– Defense News – The Houthi boat that attacked and hit a Saudi frigate Jan. 30 in the Red Sea, reported earlier as a suicide boat, was instead carried out by an unmanned, remote-controlled craft filled with explosives.
– Reuters – Japan plans to accelerate a warship building program to make two frigates a year to patrol the fringes of the East China Sea, where it disputes island ownership with China.
– BBC – US aircraft carrier the USS Carl Vinson has started what it calls “routine operations” in the South China Sea, with a fleet of supporting warships.
– USNI News – The Coast Guard has determined it would be too costly to refurbish the heavy icebreaker USCGC Polar Sea (WAGB-11) and has designated the ship a “parts donor” to sister ship USCGC Polar Star (WAGB-10).
– Air Force – The US is pressing ahead with plans to improve airpower capabilities in the critical Pacific region.
– CNN – The Russian spy ship Leonov sits 30 miles off the coast of Connecticut. This is the farthest north the Russian spy vessel has ever ventured.
– CIMSEC – The future of naval warfare is increasingly shifting to undersea competition, in both manned and unmanned systems. American seapower has excelled in this domain and holds a competitive edge today beneath the waves. But the U.S. Navy, by a combination of compressed funding and potentially crippling procurement cost increases, may not be well positioned to sustain its mastery of undersea warfare.
– USNI News – Three congressionally mandated studies outline what the Navy of 2030 could look like and present three very different takes on how the service could tackle its roles and responsibilities in the future.
– Breaking Defense – Light carriers. Robot PT boats. Unmanned subs. A congressionally chartered study, the Alternative Future Fleet Platform Architecture Study, “does not represent any official Navy position,” but offers a surprisingly bold vision for the future of the US Navy.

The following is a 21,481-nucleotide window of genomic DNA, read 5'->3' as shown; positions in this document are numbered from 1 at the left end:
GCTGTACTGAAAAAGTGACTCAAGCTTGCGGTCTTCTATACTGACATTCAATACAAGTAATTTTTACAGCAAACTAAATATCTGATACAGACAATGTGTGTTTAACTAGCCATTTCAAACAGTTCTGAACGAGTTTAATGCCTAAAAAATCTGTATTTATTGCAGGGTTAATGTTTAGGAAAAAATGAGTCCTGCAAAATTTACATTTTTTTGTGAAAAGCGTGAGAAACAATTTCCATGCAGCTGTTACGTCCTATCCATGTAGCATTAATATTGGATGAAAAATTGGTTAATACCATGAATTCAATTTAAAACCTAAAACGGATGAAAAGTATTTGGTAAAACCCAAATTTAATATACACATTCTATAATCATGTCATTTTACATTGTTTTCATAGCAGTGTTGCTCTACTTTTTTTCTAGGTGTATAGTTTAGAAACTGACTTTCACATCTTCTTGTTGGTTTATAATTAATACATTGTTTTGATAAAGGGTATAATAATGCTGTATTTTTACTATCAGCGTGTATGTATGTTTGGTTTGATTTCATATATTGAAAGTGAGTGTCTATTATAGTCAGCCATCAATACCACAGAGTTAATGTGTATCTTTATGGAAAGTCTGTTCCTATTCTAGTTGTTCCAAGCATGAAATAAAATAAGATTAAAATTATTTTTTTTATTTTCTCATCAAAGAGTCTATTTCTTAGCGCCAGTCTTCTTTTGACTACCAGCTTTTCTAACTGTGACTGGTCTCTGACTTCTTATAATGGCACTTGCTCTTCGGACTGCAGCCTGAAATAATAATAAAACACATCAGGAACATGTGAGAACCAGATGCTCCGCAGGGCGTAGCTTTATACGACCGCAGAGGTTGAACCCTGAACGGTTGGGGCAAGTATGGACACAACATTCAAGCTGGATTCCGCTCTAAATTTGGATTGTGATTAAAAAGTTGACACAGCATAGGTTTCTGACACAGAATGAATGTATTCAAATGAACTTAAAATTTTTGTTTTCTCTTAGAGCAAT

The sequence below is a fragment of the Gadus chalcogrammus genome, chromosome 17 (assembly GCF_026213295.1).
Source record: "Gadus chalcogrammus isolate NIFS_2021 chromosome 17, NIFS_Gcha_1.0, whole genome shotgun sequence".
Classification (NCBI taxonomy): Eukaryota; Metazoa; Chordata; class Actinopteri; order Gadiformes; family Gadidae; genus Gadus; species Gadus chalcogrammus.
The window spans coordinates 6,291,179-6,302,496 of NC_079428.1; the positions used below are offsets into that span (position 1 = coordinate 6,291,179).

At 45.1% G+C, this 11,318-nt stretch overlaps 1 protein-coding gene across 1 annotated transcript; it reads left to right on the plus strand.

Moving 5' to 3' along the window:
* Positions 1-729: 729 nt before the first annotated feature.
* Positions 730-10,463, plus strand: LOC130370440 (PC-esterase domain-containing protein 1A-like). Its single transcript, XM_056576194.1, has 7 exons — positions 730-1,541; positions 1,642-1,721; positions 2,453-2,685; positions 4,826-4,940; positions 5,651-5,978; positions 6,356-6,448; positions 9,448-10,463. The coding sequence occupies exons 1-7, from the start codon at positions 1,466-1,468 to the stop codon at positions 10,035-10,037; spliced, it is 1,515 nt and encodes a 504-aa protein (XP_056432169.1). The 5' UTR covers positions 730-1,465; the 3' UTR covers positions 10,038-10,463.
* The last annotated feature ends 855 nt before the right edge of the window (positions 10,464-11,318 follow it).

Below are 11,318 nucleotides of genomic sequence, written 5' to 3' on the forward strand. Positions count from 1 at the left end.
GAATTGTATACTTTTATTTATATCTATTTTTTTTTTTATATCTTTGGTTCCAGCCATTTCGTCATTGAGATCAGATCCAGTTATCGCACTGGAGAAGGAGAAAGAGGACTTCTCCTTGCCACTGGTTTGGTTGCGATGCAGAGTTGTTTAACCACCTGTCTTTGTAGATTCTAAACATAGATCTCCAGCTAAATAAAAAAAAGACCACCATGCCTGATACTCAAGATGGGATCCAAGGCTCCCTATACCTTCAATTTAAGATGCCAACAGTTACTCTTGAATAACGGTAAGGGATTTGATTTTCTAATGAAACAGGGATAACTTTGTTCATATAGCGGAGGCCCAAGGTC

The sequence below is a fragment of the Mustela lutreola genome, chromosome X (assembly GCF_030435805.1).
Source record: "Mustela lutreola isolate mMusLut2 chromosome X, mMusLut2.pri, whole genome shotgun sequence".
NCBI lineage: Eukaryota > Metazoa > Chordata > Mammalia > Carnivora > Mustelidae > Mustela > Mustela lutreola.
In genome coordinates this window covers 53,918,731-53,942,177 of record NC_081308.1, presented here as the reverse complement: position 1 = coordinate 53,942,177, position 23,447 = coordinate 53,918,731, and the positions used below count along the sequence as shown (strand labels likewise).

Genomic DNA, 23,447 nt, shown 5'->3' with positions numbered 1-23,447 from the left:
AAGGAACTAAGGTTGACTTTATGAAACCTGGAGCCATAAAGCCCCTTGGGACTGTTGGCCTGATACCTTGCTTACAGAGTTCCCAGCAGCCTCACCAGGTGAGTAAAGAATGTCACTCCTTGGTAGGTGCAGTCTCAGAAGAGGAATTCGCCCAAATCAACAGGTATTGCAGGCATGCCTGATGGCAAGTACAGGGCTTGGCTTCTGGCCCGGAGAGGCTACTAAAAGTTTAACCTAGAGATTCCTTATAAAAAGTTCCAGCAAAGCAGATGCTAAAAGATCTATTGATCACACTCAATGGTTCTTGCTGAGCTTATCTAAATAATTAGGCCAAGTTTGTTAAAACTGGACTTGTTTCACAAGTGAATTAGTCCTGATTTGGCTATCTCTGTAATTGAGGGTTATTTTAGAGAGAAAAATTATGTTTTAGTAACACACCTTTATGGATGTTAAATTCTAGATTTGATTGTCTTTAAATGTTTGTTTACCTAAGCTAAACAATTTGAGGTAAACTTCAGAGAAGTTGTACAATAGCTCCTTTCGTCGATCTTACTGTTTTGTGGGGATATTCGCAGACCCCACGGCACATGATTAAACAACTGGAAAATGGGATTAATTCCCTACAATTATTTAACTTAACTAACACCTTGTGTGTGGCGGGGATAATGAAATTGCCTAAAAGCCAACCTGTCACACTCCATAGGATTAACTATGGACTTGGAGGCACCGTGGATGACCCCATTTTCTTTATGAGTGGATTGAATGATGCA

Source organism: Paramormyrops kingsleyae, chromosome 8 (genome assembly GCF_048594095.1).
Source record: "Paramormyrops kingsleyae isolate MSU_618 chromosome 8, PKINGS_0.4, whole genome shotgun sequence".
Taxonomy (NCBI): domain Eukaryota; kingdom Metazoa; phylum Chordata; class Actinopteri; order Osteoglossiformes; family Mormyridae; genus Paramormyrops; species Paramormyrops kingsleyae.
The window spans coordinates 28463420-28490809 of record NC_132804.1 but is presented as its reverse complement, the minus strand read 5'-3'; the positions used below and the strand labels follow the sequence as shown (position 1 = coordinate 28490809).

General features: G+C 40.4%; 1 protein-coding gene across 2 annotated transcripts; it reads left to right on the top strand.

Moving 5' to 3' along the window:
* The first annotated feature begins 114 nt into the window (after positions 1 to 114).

– Daily Express – A cracked nuclear reactor has led to more than half of the Royal Navy’s frontline attack submarines being taken out of service.
– USNI News – After a two-month gap, the U.S. Navy is again launching carrier-based strikes against Islamic State targets in Syria from the Mediterranean. Strike fighters from USS George H.W. Bush (CVN-77) launched Monday against targets in Syria as part of the ongoing Operation Inherent Resolve (OIR).
Navy Times – U.S. Navy and Pacific Command leaders want to ratchet up potentially provocative operations in the South China Sea by sailing more warships near the increasingly militarized man-made islands that China claims as sovereign territory.
– Defense News – Responding to a growing number of dangerous incidents in waters around Yemen, the US Navy is expanding its presence in the Red Sea, especially around the Bab el Mandeb strait at the southern entrance to the waterway.
– AIN – The Ilyushin design bureau and the Russian navy have revealed details of a mission systems upgrade and airframe refurbishment of the Il-38 antisubmarine warfare (ASW) aircraft. At a ceremony on January 31 at Ramenskoye airbase south of Moscow, Russian naval aviation commander Gen. Igor Kozhin said that “about 30” of the 54 Il-38s in the inventory will be modernized, in a program that will continue until 2025.
– Breaking Defense – The Navy needs a vastly larger fleet — 414 warships — to win a great-power war, well above today’s 274 ships or even the Navy’s unfunded plan for 355, the think-tank MITRE calculates in a congressionally-chartered study.